If you hadn’t heard, Tre Boston is back.

Having been talked about as a potential solution to the Panthers’ free safety issue for most of the offseason, Boston putting the pen to paper last week all but guarantees that he will end up starting at free safety in 2019, allowing Rashaan Gaulden to move back to nickel – his natural position that he played in college. However, how good is Tre Boston – and what will his role be in the Panthers defense?

To answer these questions, let’s look at his play since he left the Panthers two years ago and explore what he does well, what he could do better, and what that means for the Panthers.

Run Defense

As a primarily deep centerfield safety, a lot of Boston’s responsibility as a run defender comes in the form of clean-up duty:

 

Because this often means that Boston is asked to make a high proportion of his tackles in space, it is important that his tackling technique is solid, as not only do ball carriers often have a reasonable amount of space to work in, but missing a tackle often means conceding a touchdown. Fortunately, Boston generally shows good tackling technique in space, getting low and wrapping his arms in order to bring down ball carriers:

 

When he was asked to play closer to the line, he also showed a number of good traits when it comes to taking on blockers.

First, he shows a willingness to engage with blockers, preventing them from getting up on him and both making it easier for him to attack the blocks and limiting the progress made by the ball carrier. Second, he uses his arms well to strike to the frame of the blocker, preventing the defender from being able to get inside leverage on him and making it easier for him to separate from the block. Finally, he engages with good knee bend, making it hard for the blockers to generate any push and allowing Boston to drive the blocker off-balance, also making it easier to separate from the block. All three of these things can be seen in the following play:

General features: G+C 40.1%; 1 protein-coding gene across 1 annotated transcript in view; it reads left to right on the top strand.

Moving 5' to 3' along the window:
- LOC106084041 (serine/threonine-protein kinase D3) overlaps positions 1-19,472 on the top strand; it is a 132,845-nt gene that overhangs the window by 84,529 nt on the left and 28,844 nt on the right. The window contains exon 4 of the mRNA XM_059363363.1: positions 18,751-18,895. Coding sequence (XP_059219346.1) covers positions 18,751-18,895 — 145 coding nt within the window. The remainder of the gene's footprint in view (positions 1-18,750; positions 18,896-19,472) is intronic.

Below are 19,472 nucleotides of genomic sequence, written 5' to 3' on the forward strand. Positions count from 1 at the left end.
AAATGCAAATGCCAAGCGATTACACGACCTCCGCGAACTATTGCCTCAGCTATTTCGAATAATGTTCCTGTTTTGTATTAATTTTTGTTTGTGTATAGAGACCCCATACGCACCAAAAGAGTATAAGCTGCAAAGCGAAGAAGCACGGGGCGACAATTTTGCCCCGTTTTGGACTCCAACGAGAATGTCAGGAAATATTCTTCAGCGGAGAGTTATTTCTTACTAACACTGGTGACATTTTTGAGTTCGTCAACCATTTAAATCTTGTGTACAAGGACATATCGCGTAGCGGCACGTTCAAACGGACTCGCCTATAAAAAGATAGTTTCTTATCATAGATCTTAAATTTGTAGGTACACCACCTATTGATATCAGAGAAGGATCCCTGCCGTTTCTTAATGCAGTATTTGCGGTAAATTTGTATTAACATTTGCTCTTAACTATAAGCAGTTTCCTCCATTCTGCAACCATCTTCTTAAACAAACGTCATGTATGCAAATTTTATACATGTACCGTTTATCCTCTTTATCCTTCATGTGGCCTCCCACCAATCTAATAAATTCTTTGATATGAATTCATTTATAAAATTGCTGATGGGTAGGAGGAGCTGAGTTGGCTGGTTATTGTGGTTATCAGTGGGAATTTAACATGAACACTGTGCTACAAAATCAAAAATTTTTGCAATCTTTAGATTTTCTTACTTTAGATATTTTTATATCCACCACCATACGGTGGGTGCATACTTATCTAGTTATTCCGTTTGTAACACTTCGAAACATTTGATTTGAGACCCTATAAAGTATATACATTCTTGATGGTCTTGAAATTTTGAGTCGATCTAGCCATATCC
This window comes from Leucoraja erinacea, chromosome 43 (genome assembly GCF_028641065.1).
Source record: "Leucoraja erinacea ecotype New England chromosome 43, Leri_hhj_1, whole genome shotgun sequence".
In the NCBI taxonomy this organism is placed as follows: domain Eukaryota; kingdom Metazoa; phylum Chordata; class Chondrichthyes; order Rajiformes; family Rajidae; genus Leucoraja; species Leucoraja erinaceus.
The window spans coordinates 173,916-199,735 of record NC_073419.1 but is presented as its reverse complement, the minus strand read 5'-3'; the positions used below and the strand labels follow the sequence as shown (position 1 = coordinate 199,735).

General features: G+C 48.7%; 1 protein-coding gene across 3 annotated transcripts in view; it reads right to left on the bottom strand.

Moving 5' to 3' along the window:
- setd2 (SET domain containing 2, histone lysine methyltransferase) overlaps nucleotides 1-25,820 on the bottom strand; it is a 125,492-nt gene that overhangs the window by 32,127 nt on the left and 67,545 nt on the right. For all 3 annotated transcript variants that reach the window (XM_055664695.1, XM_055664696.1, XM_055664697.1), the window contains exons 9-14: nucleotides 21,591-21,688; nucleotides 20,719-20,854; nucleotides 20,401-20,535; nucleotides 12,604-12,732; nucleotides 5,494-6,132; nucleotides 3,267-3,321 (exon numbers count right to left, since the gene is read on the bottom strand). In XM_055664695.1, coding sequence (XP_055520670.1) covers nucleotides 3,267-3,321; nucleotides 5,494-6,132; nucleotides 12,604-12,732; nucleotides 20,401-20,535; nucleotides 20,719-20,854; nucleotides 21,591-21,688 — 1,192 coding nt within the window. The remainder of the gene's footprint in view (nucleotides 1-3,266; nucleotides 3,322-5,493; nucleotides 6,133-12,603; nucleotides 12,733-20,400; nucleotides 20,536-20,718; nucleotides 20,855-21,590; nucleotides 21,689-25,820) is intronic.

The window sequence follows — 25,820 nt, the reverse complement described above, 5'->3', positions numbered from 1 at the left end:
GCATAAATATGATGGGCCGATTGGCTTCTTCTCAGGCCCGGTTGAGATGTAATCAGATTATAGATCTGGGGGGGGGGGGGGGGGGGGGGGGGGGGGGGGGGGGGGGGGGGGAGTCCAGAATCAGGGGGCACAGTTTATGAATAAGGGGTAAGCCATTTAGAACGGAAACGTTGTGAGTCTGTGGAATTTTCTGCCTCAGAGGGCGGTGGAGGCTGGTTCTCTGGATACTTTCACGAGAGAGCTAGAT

Of course, there are also some ways in which Boston could improve as a run defender. As with most safeties, there are times where he can be a little hesitant in run support, possibly due to the need to hold in case of play-action, but by allowing the running back to clear the second level, it makes it harder to secure the tackle, allowing for much longer gains than if he had attacked the run so that the tackle was made where he had support:

 

Finally, he also needs to be very careful when making tackles downhill, as he has a tendency to enter tackles at high speed and not totally under control, leading to him running the risk of targeting penalties as he effectively flies headfirst into the tackle. This is also an issue in pass coverage at times when looking to make hits at the catch point, as while there is obviously a need to try and dislodge the ball, Boston sometimes risks getting flagged or even ejected if he continues to fly in in this way:

 

As a run defender, Boston is generally pretty solid, but he really does need to try and avoid hits that run the risk of getting flagged with the rules regarding player safety only getting stricter and the punishments harsher as time goes by.

 

Up Next: But What About Against The Pass?

 

Vincent Richardson on Twitter
Vincent Richardson
Analyst at Riot Report
Astrochemist, bartender and jazz drummer; I also watch a lot of football. Areas of interest include play design, player evaluation and data-driven analytics. Twitter: @vrichardson444
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